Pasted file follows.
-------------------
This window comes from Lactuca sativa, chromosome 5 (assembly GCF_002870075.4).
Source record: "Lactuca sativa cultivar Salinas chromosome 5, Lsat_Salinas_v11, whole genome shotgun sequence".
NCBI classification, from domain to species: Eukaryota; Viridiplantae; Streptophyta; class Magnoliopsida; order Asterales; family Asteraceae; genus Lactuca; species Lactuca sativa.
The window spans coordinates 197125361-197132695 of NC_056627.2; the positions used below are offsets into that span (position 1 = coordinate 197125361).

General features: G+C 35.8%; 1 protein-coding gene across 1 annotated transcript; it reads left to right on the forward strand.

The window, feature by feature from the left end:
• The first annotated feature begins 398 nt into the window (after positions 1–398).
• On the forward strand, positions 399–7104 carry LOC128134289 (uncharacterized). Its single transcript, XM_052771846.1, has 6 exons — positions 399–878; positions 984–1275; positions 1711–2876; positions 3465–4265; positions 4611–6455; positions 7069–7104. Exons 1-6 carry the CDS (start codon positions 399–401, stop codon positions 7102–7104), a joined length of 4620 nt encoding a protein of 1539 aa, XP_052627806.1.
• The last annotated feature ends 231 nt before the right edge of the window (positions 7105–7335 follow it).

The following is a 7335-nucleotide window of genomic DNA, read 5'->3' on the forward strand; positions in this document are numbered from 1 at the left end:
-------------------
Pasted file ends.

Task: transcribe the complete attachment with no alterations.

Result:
This window comes from Lactuca sativa, chromosome 5 (assembly GCF_002870075.4).
Source record: "Lactuca sativa cultivar Salinas chromosome 5, Lsat_Salinas_v11, whole genome shotgun sequence".
NCBI classification, from domain to species: Eukaryota; Viridiplantae; Streptophyta; class Magnoliopsida; order Asterales; family Asteraceae; genus Lactuca; species Lactuca sativa.
The window spans coordinates 197125361-197132695 of NC_056627.2; the positions used below are offsets into that span (position 1 = coordinate 197125361).

General features: G+C 35.8%; 1 protein-coding gene across 1 annotated transcript; it reads left to right on the forward strand.

The window, feature by feature from the left end:
• The first annotated feature begins 398 nt into the window (after positions 1–398).
• On the forward strand, positions 399–7104 carry LOC128134289 (uncharacterized). Its single transcript, XM_052771846.1, has 6 exons — positions 399–878; positions 984–1275; positions 1711–2876; positions 3465–4265; positions 4611–6455; positions 7069–7104. Exons 1-6 carry the CDS (start codon positions 399–401, stop codon positions 7102–7104), a joined length of 4620 nt encoding a protein of 1539 aa, XP_052627806.1.
• The last annotated feature ends 231 nt before the right edge of the window (positions 7105–7335 follow it).

The following is a 7335-nucleotide window of genomic DNA, read 5'->3' on the forward strand; positions in this document are numbered from 1 at the left end: